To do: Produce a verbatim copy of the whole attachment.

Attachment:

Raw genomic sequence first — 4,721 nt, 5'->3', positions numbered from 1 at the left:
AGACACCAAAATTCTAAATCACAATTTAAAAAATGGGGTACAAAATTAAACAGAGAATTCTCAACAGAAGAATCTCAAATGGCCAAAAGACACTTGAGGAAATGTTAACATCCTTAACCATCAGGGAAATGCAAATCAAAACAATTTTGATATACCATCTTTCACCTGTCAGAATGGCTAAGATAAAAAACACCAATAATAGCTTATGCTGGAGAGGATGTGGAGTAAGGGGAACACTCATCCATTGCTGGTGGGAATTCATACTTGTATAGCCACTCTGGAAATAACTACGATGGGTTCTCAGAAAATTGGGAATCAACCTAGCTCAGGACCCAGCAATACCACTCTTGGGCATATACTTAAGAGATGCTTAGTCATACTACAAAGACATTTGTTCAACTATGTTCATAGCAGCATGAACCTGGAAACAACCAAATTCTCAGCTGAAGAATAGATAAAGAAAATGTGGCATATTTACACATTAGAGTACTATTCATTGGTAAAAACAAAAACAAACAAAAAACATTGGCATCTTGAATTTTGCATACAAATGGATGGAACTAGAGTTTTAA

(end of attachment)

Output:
Raw genomic sequence first — 4,721 nt, 5'->3', positions numbered from 1 at the left:
AGACACCAAAATTCTAAATCACAATTTAAAAAATGGGGTACAAAATTAAACAGAGAATTCTCAACAGAAGAATCTCAAATGGCCAAAAGACACTTGAGGAAATGTTAACATCCTTAACCATCAGGGAAATGCAAATCAAAACAATTTTGATATACCATCTTTCACCTGTCAGAATGGCTAAGATAAAAAACACCAATAATAGCTTATGCTGGAGAGGATGTGGAGTAAGGGGAACACTCATCCATTGCTGGTGGGAATTCATACTTGTATAGCCACTCTGGAAATAACTACGATGGGTTCTCAGAAAATTGGGAATCAACCTAGCTCAGGACCCAGCAATACCACTCTTGGGCATATACTTAAGAGATGCTTAGTCATACTACAAAGACATTTGTTCAACTATGTTCATAGCAGCATGAACCTGGAAACAACCAAATTCTCAGCTGAAGAATAGATAAAGAAAATGTGGCATATTTACACATTAGAGTACTATTCATTGGTAAAAACAAAAACAAACAAAAAACATTGGCATCTTGAATTTTGCATACAAATGGATGGAACTAGAGTTTTAA